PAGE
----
Tooth Extraction

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A dental extraction is not always required, but if all other options are exhausted, we can helpUsing the A standard dental extraction involves the removal of one or more teeth from the mouth. This can either be done simply or through surgical means, but the result will leave the patient without the tooth. A simple procedure usually doesn’t take much planning and can be done with a few instruments – such as a dental elevator and clamps.

 

This is not always the case, as some circumstances may require a surgical procedure to remove the tooth. This would be a more time-consuming process for cases where a tooth has broken under the gum line or patients are having trouble with an impacted wisdom tooth. This type of process may require more attention and planning than a simple extraction.

The procedure can be a little invasive, as your mouth will be going a level of trauma. Using advanced techniques, and deep numbing treatment will make your experience pain free and straightforward. It is common to feel pressure when having the tooth removed.

 

An initial x-ray will be required before treatment can continue. An x-ray will give your dentist the relevant background information on how your teeth are structured and if have any underlying infections. A special panoramic x-ray may be required for a wisdom tooth extraction, as there are more intricate details to take into consideration with the placement of wisdom teeth. The procedure itself may be different depending on the complexity of the case. For a simple extraction, a dental elevator will be used to initially loosen the tooth. Forceps will then be used to remove the tooth from the socket.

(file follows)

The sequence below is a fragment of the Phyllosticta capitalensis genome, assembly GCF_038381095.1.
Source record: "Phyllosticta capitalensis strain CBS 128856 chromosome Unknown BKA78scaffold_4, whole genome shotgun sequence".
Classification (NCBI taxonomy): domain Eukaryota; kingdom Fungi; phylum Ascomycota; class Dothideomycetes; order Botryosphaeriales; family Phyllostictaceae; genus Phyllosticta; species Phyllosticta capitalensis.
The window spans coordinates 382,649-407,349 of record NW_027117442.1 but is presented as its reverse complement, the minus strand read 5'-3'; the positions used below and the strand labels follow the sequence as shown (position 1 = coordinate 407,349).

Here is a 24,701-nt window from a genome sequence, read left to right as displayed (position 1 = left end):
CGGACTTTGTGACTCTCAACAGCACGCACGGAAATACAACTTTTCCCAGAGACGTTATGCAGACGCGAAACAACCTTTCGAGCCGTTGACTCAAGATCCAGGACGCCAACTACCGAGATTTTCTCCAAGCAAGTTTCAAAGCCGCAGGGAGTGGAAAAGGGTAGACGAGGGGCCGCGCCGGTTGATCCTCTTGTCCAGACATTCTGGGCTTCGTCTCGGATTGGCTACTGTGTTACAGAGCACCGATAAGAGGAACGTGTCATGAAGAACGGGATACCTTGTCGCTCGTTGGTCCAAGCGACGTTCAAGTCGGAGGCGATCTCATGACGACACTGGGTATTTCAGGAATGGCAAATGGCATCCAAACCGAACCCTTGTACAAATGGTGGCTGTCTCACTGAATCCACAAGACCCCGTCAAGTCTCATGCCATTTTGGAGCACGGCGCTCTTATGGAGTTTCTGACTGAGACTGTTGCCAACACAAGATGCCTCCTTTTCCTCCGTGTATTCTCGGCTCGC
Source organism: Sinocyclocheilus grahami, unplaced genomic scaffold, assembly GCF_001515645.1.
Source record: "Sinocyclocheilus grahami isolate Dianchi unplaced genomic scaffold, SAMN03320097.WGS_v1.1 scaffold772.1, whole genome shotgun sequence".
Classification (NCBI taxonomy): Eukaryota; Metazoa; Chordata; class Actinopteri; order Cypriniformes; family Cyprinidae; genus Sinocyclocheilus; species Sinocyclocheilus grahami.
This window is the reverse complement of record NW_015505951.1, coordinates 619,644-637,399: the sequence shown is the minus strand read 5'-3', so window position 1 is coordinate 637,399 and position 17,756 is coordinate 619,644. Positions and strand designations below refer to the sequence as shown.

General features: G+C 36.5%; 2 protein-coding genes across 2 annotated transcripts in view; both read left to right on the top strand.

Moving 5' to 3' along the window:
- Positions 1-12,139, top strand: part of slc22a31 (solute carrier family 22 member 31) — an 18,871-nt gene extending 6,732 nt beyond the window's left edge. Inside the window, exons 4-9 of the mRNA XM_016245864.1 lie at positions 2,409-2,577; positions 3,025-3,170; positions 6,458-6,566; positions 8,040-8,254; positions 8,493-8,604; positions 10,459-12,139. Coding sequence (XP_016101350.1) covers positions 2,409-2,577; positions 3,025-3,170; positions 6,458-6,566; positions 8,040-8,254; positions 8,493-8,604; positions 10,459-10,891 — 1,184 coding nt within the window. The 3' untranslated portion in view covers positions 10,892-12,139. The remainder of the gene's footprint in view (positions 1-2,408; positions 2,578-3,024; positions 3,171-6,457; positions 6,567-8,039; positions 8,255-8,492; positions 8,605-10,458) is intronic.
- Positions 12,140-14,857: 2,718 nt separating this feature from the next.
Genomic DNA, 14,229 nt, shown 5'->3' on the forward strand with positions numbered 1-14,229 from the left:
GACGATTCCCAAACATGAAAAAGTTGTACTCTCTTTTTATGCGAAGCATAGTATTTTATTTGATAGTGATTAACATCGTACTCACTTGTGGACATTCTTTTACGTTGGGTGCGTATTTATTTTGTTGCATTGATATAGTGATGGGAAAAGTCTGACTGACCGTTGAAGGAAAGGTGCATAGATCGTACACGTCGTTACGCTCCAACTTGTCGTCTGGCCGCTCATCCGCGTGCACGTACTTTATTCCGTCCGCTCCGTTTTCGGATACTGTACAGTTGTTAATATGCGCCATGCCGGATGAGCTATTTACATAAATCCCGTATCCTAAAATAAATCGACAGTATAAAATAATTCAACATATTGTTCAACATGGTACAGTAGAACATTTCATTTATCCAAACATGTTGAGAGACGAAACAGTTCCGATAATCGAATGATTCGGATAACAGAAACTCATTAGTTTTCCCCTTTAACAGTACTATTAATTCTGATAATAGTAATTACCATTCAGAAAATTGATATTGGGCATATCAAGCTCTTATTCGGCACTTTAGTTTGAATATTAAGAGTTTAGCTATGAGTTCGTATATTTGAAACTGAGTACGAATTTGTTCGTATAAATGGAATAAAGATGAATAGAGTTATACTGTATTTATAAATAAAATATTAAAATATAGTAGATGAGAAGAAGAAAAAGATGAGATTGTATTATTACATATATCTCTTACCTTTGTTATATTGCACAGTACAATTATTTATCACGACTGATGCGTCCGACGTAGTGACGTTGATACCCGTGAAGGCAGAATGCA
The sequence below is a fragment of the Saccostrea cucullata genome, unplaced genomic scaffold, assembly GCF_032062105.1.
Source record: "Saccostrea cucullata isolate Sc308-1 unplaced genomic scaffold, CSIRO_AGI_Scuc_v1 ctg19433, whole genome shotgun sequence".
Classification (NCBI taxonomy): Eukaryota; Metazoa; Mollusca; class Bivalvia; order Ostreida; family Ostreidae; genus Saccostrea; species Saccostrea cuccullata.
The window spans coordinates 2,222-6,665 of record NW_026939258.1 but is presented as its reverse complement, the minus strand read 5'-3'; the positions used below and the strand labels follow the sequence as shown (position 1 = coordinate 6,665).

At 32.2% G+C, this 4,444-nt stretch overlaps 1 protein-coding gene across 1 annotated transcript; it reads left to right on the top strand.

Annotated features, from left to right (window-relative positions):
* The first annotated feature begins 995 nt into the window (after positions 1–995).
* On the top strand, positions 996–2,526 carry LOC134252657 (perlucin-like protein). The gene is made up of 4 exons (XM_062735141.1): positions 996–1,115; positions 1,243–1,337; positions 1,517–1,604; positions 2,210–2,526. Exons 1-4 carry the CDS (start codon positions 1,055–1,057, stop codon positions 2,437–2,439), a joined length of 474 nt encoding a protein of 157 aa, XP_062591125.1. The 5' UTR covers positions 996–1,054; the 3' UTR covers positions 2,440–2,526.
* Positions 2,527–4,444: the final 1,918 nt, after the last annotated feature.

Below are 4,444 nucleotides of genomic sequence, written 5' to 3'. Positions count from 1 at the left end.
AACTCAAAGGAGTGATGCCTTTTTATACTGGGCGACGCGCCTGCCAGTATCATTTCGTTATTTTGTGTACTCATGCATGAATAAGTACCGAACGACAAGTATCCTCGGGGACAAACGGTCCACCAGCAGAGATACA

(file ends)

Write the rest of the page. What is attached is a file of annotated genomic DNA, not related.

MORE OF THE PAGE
As previously stated, a more complex situation may call for surgical methods to be used, for example: making an incision into the gum, removing bone from around the tooth, or splitting the tooth in half in order to extract it.

What about aftercare?

Your dentist will give you the specifics on what to do after your treatment, but the general rule of thumb is to take it easy for the first 24 hours. As with any oral trauma, your body needs time to recover, so it is highly recommended to avoid touching or eating on the extraction site. Avoid any contact with the site – even with liquids – as it can be very easy to disturb the clot in the first 24 hours.

 

You are expected to experience some bleeding for the first 24 hours too, so it’s important not to panic and keep your head elevated for the rest of the day. After the first 24 hours period, you will be able to start using saltwater to gently rinse the site out. Furthermore, you should be able to start eating some soft, cold foods while the wound is still healing.